Figure Legend Snippet: Tat or Exo-Tat mRNA levels in mouse organs. The cDNA sequence encoding Exo-Tat was subcloned into an adeno-associated virus vector pAAV-MCS. Subsequenced vector pAAV-Tat or pAAV-Exo-Tat was co-transfected with pAAV-DJ and pHelper at 1:1:1 ratio into HEK293T cells to generate AAV-Tat or AAV-Exo-Tat viruses. AAV viruses (1 × 10 12 GC in 200 μl PBS) were injected into mice via tail vein. Three weeks later, the mice were anesthetized with isoflurane and blood was drawn by cardiac puncture. Brain, heart, intestine, kidney, liver, lung, muscle and spleen were taken immediately. Total RNA was extracted from each organ using Trizol reagent. mRNA levels were measured by qRT-PCR. The mean relative copy number of 3 mice is shown here.

    Techniques Used: Sequencing, Plasmid Preparation, Transfection, Injection, Mouse Assay, Quantitative RT-PCR

    19) Product Images from "Homeostatic control of Argonaute stability by microRNA availability"

    Article Title: Homeostatic control of Argonaute stability by microRNA availability

    Journal: Nature structural & molecular biology

    doi: 10.1038/nsmb.2606

    Accumulation of mouse and Drosophila Argonautes is dependent on loading with functional small RNAs (a) Dicer −/− cells were transfected with tRNA-mir-451 or tRNA-mir-155 fusion constructs, and RNAs recovered from mAgo2-IP were subjected to Northern blotting. (b) RNA samples from (a) were subjected to 5'-end labelling to visualize all RNAs. Signals in mAgo2-IP derived mostly from mature miR-451 and pre-mir-155 . (c) Western blot showing that mAgo2 was stabilized in cells expressing wild-type Dicer-independent mir-451 , but not in cells expressing Dicer-dependent mir-155 or tRNA[lys] parent construct. (d) A tRNA-mir-451 cleavage mutant (CM) contains bulged nucleotides at its mAgo2 cleavage site. This arrests its processing as a pre-miRNA hairpin, as confirmed by Northern blotting of input and mAgo2-IP material from transfected Dicer −/− cells. Note that cells expressing wild-type tRNA-mir-451 mildly accumulate the hairpin precursor, but mAgo2 complexes strictly contain cleaved and matured forms of miR-451. (e) mAgo2 was not stabilized by tRNA-mir-451-CM , compared to tRNA-mir-451 . (f) Luciferase sensor assays in Drosophila S2 cells. Sensor constructs were empty, or contained complementary sites to miR-276a-5p or miR-276a-3p. Tests were done in quadruplet for each sample. Error bars represent standard variation. Student’s two-tailed, equal variance t-test was performed. (g) S2 cells were depleted of miRNA biogenesis factors using the indicated dsRNAs or control GFP dsRNA. Transfection of scrambled siRNA duplex mildly improved AGO1 accumulation, but synthetic miR-276a-miR-276a* duplex induced robust recovery of AGO1 levels. See also Fig. S6 .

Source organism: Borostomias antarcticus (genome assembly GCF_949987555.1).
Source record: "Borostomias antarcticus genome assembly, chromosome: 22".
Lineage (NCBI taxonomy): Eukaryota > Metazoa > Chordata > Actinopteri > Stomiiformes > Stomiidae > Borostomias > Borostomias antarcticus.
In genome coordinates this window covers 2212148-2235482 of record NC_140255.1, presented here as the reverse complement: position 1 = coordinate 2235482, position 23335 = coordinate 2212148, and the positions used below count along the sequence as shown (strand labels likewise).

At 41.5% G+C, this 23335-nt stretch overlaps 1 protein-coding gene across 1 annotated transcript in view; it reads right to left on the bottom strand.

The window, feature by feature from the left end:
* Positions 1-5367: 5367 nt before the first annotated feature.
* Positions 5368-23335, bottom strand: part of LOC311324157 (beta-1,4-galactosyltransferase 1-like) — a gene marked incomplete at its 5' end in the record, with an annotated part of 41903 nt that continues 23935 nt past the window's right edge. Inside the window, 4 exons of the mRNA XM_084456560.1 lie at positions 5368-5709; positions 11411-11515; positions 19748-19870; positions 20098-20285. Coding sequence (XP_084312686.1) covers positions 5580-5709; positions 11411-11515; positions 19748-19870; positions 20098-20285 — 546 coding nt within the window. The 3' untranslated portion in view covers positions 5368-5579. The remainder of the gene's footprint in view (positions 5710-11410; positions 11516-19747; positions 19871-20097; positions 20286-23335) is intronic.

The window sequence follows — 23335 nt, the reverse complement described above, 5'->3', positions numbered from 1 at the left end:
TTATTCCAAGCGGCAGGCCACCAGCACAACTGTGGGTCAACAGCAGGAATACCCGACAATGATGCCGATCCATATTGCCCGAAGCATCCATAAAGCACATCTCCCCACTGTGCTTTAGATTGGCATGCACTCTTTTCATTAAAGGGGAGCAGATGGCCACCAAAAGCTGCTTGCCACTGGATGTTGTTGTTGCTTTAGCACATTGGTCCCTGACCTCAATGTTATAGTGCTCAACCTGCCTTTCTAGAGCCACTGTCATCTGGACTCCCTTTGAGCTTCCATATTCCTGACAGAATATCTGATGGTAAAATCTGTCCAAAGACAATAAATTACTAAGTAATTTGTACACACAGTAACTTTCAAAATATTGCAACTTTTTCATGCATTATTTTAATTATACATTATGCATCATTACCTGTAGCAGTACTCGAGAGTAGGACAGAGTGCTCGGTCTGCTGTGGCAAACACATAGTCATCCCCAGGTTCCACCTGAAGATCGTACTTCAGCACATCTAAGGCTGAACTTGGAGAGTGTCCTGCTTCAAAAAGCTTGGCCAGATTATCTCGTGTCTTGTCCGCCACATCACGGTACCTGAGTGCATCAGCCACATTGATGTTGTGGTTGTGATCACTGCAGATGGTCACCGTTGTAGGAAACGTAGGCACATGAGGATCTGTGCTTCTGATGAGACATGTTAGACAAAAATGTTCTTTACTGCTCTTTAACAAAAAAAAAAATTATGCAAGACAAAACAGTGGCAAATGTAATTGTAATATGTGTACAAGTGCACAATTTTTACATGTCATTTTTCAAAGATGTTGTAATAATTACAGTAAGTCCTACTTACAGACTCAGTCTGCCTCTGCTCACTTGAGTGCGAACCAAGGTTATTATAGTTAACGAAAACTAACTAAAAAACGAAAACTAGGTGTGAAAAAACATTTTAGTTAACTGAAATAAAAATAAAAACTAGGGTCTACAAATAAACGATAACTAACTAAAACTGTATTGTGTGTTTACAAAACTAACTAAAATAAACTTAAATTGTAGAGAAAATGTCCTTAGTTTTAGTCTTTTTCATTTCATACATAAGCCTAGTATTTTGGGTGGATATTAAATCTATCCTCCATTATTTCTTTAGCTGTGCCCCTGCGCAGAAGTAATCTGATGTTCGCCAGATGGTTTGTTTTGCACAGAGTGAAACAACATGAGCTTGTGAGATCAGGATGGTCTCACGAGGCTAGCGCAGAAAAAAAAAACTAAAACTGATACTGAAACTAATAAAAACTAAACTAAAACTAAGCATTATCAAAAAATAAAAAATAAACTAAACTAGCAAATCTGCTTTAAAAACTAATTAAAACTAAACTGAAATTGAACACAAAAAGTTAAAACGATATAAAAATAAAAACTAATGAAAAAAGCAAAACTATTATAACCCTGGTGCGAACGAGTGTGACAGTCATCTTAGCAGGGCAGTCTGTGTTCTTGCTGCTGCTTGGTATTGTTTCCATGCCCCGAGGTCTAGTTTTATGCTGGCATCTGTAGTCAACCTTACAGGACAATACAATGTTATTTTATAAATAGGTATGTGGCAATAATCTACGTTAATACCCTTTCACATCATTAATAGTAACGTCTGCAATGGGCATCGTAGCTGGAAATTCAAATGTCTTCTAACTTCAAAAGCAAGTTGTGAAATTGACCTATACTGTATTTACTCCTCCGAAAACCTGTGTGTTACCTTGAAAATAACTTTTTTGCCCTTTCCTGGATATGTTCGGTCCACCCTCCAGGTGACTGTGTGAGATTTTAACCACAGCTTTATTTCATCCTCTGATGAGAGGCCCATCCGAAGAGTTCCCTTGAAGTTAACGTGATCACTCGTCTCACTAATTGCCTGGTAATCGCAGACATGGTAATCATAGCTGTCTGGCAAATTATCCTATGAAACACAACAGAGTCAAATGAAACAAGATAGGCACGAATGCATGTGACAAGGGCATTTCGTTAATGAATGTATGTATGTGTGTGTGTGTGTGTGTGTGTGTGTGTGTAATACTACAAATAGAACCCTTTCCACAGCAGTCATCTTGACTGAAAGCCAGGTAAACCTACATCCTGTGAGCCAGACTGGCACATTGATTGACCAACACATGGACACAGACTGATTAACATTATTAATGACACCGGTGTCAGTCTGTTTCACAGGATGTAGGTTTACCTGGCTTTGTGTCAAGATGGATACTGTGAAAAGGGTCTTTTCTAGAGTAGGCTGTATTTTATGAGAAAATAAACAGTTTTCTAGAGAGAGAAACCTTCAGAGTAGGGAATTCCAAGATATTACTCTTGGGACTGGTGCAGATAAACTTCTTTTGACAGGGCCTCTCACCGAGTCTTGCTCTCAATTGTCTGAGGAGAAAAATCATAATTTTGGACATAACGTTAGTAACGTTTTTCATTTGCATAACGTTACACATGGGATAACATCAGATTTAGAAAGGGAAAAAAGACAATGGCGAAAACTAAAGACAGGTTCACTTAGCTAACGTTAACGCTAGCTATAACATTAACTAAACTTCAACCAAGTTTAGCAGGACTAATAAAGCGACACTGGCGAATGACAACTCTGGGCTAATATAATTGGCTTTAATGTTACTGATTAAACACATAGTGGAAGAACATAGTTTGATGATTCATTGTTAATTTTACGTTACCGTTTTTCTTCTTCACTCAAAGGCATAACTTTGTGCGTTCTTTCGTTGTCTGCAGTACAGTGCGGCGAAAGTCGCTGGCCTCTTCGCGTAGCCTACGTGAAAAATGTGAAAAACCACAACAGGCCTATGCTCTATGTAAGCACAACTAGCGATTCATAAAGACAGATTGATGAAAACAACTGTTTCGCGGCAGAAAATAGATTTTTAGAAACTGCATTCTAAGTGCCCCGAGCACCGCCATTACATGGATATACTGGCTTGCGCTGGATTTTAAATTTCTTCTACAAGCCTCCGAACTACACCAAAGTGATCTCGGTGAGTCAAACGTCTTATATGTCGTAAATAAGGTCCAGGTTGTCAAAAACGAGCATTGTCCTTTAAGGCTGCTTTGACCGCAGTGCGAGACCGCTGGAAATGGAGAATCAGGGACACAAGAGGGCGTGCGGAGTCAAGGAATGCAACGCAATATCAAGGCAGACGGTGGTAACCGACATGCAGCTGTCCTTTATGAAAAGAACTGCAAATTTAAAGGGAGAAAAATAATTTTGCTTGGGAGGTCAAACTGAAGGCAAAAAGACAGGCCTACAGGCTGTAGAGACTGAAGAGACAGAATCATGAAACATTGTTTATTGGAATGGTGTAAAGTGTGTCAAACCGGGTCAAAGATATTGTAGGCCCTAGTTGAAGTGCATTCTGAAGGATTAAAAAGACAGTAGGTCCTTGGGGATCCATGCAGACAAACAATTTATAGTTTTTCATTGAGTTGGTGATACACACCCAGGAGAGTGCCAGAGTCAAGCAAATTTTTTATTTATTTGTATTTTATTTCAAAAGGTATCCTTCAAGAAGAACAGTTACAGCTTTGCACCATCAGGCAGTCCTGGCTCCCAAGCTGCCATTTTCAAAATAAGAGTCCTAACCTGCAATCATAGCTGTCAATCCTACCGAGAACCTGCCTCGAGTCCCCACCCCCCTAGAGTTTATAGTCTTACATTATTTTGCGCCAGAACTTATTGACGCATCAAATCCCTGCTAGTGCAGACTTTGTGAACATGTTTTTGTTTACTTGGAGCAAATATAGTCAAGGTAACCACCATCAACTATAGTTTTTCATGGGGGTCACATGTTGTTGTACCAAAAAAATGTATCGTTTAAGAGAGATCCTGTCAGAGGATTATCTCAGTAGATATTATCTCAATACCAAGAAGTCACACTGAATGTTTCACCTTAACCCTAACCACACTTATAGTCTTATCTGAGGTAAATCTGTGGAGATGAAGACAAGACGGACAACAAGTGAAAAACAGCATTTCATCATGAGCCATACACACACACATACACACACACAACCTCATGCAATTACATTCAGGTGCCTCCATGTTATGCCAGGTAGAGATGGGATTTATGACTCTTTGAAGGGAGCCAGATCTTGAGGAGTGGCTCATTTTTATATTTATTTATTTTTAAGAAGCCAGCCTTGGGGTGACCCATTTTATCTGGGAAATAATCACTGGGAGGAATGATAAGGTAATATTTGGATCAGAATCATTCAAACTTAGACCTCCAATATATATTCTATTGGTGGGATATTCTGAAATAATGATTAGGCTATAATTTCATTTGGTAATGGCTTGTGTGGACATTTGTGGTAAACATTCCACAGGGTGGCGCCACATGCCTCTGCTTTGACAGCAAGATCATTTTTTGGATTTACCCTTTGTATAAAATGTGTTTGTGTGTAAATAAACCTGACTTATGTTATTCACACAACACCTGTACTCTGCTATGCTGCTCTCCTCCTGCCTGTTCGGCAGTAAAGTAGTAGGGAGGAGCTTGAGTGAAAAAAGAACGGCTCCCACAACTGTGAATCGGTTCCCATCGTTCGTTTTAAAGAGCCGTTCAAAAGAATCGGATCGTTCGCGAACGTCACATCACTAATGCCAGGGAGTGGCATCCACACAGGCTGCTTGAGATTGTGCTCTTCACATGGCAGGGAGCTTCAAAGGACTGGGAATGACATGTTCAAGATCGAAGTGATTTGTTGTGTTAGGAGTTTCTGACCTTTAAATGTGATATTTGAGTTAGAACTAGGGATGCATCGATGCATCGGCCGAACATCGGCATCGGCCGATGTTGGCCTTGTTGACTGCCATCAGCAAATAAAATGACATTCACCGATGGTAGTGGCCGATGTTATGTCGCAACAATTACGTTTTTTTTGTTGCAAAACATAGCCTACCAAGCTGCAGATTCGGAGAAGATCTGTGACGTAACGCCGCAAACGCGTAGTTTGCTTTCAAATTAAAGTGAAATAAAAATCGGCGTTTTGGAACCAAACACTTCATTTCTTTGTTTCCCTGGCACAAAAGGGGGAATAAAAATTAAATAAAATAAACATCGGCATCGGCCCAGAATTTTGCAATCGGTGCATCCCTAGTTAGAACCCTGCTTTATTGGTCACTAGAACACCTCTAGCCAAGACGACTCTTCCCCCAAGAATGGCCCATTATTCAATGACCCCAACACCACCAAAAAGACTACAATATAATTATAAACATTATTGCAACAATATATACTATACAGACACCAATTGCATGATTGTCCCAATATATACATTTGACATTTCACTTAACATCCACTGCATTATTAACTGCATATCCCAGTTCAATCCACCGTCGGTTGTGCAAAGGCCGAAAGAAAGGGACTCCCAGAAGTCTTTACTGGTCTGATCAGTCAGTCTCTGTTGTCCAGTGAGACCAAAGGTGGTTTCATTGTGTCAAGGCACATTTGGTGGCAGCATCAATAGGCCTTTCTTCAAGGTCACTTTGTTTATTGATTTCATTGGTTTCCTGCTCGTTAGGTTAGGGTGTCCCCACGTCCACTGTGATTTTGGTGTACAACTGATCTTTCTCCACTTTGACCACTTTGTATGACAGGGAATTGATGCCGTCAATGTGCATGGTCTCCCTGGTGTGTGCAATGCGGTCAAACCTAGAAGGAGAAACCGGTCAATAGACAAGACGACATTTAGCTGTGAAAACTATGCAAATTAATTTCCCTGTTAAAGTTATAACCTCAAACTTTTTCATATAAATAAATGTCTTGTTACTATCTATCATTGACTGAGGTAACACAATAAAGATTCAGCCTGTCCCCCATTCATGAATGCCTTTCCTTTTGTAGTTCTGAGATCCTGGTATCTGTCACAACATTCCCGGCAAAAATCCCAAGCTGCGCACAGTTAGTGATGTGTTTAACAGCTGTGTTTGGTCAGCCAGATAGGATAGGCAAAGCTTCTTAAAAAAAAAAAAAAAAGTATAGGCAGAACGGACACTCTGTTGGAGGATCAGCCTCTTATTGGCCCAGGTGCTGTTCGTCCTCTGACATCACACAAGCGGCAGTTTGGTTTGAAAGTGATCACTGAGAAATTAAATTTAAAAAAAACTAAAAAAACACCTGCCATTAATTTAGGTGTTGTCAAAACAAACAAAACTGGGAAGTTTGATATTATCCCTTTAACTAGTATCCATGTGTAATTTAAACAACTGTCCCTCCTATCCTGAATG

Figure Legend Snippet: Accumulation of mouse and Drosophila Argonautes is dependent on loading with functional small RNAs (a) Dicer −/− cells were transfected with tRNA-mir-451 or tRNA-mir-155 fusion constructs, and RNAs recovered from mAgo2-IP were subjected to Northern blotting. (b) RNA samples from (a) were subjected to 5'-end labelling to visualize all RNAs. Signals in mAgo2-IP derived mostly from mature miR-451 and pre-mir-155 . (c) Western blot showing that mAgo2 was stabilized in cells expressing wild-type Dicer-independent mir-451 , but not in cells expressing Dicer-dependent mir-155 or tRNA[lys] parent construct. (d) A tRNA-mir-451 cleavage mutant (CM) contains bulged nucleotides at its mAgo2 cleavage site. This arrests its processing as a pre-miRNA hairpin, as confirmed by Northern blotting of input and mAgo2-IP material from transfected Dicer −/− cells. Note that cells expressing wild-type tRNA-mir-451 mildly accumulate the hairpin precursor, but mAgo2 complexes strictly contain cleaved and matured forms of miR-451. (e) mAgo2 was not stabilized by tRNA-mir-451-CM , compared to tRNA-mir-451 . (f) Luciferase sensor assays in Drosophila S2 cells. Sensor constructs were empty, or contained complementary sites to miR-276a-5p or miR-276a-3p. Tests were done in quadruplet for each sample. Error bars represent standard variation. Student’s two-tailed, equal variance t-test was performed. (g) S2 cells were depleted of miRNA biogenesis factors using the indicated dsRNAs or control GFP dsRNA. Transfection of scrambled siRNA duplex mildly improved AGO1 accumulation, but synthetic miR-276a-miR-276a* duplex induced robust recovery of AGO1 levels. See also Fig. S6 .

    Techniques Used: Functional Assay, Transfection, Construct, Northern Blot, Derivative Assay, Western Blot, Expressing, Mutagenesis, Luciferase, Two Tailed Test